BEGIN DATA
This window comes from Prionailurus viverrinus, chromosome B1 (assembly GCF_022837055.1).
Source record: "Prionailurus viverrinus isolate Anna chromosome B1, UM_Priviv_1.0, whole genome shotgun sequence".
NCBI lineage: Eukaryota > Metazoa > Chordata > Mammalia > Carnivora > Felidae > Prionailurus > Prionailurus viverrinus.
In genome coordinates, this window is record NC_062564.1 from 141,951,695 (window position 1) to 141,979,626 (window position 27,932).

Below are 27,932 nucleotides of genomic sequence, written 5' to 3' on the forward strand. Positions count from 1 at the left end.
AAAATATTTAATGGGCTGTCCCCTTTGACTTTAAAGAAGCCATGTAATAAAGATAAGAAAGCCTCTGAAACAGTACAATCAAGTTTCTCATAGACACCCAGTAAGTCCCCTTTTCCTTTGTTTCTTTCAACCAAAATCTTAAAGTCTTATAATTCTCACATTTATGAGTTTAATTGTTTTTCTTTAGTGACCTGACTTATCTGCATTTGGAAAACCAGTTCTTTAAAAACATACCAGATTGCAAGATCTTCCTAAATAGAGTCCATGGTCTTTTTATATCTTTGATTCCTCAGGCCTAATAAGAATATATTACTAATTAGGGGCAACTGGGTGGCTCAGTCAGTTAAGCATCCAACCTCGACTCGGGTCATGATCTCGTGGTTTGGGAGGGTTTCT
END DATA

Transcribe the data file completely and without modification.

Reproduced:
This window comes from Prionailurus viverrinus, chromosome B1 (assembly GCF_022837055.1).
Source record: "Prionailurus viverrinus isolate Anna chromosome B1, UM_Priviv_1.0, whole genome shotgun sequence".
NCBI lineage: Eukaryota > Metazoa > Chordata > Mammalia > Carnivora > Felidae > Prionailurus > Prionailurus viverrinus.
In genome coordinates, this window is record NC_062564.1 from 141,951,695 (window position 1) to 141,979,626 (window position 27,932).

Below are 27,932 nucleotides of genomic sequence, written 5' to 3' on the forward strand. Positions count from 1 at the left end.
AAAATATTTAATGGGCTGTCCCCTTTGACTTTAAAGAAGCCATGTAATAAAGATAAGAAAGCCTCTGAAACAGTACAATCAAGTTTCTCATAGACACCCAGTAAGTCCCCTTTTCCTTTGTTTCTTTCAACCAAAATCTTAAAGTCTTATAATTCTCACATTTATGAGTTTAATTGTTTTTCTTTAGTGACCTGACTTATCTGCATTTGGAAAACCAGTTCTTTAAAAACATACCAGATTGCAAGATCTTCCTAAATAGAGTCCATGGTCTTTTTATATCTTTGATTCCTCAGGCCTAATAAGAATATATTACTAATTAGGGGCAACTGGGTGGCTCAGTCAGTTAAGCATCCAACCTCGACTCGGGTCATGATCTCGTGGTTTGGGAGGGTTTCT